At the time when the sky above is so covered with the tumultuous, and tar-black cumulonimbus clouds, a great clap of thunder often came marching from far away with an increasing tread that brightens the pitch-black heaven—even for just a split-second.
a) The sonic boom of thunder and lightning, flashed across the sky, frightened us all, but even so much more to people caged in a plane hovering beneath the storm and, not to mention, above the ground. One could only fear and hope the safety for these passengers against the danger of the natural force of lightning flashing into their haven, erratically. Indeed, lightning can be scary and perhaps, this fear from many years ago had compelled people with ingenious minds to figure out a resolution to travel across the globe via airplanes without compromising the safety of the people inside. But how? The answer lies with the Faraday Cage a.k.a. Faraday shield, discovered by an English physicist Michael Faraday in 1835, which is “an enclosure formed by conducting material, or by a mesh of such material that blocks out external static electrical fields” (Wikipedia, 2017). This can be said the same with the material wrapped around the airplane. In simplest words, it has something to do with what they’re made of. According to howthingsfly.edu, planes are usually made of metals like aluminum (a strong, yet lightweight metal) and the ones with parts that don’t usually have metal frames or fibers in their shells. These materials are used primarily because they’re good conductors of electricity, bringing to light the secret of safety when lightning hits the extremity of an airplane allowing the current to flow through the skin from the (entry) point of impact to some other shortest possible (exit) point without compromising the interior of the plane. What’s more, a piece of metal normally in a fiberglass rod called “static wick”, fixed as an antenna-like devices on wingtips, is used. This disperses the static buildup in the air, which minimizes the intensity of a lightning strike and sends the lightning through the rod (Yoon, 2005)). This also provides a path for the excess electrons to flow back into the atmosphere, rather than being held up in the air frame. Upon the strike, the electrons of the lightning strike flow onto the metal surface, but electrons have the characteristics to push themselves away from each other as they have the same negative charge. Correspondingly, the outer skin of the airframe gives the electrons more space to separate from each other rather than on the inner surface of the metal, thus, protecting all on board from the dangers of electrical current (Captain Joe, 2017). To that end, the electricity flows along the route of least resistance, the metal skin, and exits harmlessly before continuing its natural journey to earth.
But when landing on land, the airplane technicians have to perform a thorough search for the entry and exit point of the lightning strikes as the extreme heat of the strike creates nasty burn marks or even holes on the airplane skin.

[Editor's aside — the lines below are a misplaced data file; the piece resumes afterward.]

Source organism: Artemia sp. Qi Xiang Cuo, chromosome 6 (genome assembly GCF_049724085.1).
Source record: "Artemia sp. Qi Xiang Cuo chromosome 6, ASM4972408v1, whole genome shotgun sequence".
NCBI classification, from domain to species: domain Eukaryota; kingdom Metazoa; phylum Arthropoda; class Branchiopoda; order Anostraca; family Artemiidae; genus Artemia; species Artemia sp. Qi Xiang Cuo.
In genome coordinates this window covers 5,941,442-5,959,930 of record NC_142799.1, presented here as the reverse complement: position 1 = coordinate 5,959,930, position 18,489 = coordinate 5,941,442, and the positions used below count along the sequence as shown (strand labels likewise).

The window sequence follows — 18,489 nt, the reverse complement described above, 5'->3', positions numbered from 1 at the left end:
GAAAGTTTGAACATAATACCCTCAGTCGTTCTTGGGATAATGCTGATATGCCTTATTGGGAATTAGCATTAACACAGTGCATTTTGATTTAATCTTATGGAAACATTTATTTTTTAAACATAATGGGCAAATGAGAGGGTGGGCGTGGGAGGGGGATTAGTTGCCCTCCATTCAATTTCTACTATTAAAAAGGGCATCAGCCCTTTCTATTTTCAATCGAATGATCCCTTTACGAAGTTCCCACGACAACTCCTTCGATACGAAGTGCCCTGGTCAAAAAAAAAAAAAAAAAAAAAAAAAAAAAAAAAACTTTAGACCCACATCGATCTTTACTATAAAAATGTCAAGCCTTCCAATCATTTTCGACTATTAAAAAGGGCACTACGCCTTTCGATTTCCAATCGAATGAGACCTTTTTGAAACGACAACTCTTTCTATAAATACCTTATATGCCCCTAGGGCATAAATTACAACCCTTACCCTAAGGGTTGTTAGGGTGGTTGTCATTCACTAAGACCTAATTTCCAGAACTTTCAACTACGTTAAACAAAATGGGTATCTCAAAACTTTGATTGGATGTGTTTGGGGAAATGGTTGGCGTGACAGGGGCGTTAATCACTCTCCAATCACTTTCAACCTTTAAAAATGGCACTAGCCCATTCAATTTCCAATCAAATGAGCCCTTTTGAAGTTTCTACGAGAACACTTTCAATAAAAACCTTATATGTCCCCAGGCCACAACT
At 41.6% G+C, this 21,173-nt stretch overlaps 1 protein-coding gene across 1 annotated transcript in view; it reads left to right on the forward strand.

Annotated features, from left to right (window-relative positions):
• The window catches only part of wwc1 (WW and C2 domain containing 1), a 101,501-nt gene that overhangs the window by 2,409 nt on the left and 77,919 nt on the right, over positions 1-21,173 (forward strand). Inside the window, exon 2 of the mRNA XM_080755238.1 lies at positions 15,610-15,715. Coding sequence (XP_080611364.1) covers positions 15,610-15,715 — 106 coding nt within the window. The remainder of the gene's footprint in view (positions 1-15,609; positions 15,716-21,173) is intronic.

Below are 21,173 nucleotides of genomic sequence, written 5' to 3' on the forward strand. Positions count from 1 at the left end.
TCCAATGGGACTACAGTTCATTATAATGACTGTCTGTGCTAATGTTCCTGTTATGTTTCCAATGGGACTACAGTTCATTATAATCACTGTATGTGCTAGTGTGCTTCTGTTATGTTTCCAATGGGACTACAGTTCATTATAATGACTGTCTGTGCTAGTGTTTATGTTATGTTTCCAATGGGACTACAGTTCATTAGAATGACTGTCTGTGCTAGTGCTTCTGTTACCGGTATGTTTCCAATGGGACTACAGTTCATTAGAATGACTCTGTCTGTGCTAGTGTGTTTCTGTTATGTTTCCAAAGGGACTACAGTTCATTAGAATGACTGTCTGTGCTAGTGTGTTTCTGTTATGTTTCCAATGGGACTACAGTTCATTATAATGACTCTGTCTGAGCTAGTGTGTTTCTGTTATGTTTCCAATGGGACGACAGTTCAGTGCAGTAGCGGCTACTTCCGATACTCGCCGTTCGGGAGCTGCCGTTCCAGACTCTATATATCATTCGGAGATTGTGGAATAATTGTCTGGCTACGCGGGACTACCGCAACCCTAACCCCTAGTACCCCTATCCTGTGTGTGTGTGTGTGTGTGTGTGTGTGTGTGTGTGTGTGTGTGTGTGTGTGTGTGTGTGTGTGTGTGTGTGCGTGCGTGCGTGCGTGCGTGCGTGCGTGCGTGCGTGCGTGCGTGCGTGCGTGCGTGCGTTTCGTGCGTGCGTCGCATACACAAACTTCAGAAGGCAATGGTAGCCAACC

b) It would seem that not all vehicles are safe anywhere by the time the world has gone cellar-dark with ominous sky overhead, inducing jagged streaks of lightning outstretched to the ground that sometimes skips to the buzzling streets and onwards to the cars it seize! Despite the growing telltales of risk, the lightning strikes hitting a car is surprisingly not uncommon these days and it’s exactly not that dangerous so long as the person refrain oneself from being grounded by touching the parts from the inside of the car and getting all overwhelmed with terror all at once. That being said, a car in fact provides some protection from lightning, although not fully. Like airplanes, cars also have been designed for years to deal with lightning strikes pretty well and it’s definitely not the rubber tires on a car that predominantly help to protect the driver and occupants from a lightning strike as some has incorrectly thought so, thereby, a myth is what this is (Leberfinger, 2014). The point often overlooked is what’s sitting on top of the tires that makes the difference—the metallic skin of the car. When lightning strikes a car, Warrilow and Erdman (2016) asserted that the current is carried around the metal body and jumps over the rubber tire to the ground. In essence, an all-metal car body will act like a mobile Faraday cage, keeping the people therein safe and sound from any hurt and damage. Be that as it may, not all vehicles are created alike and be on the same condition, in this case, metallic skin and added conductive materials. For instance, convertibles do not have metal roofs, only fabrics and other nonmetallic material, which compromises the Faraday cage affect. Plus, with some vehicles manufactured out of non-metal parts, there is a tendency for them to impede electricity’s ability to flow through the car.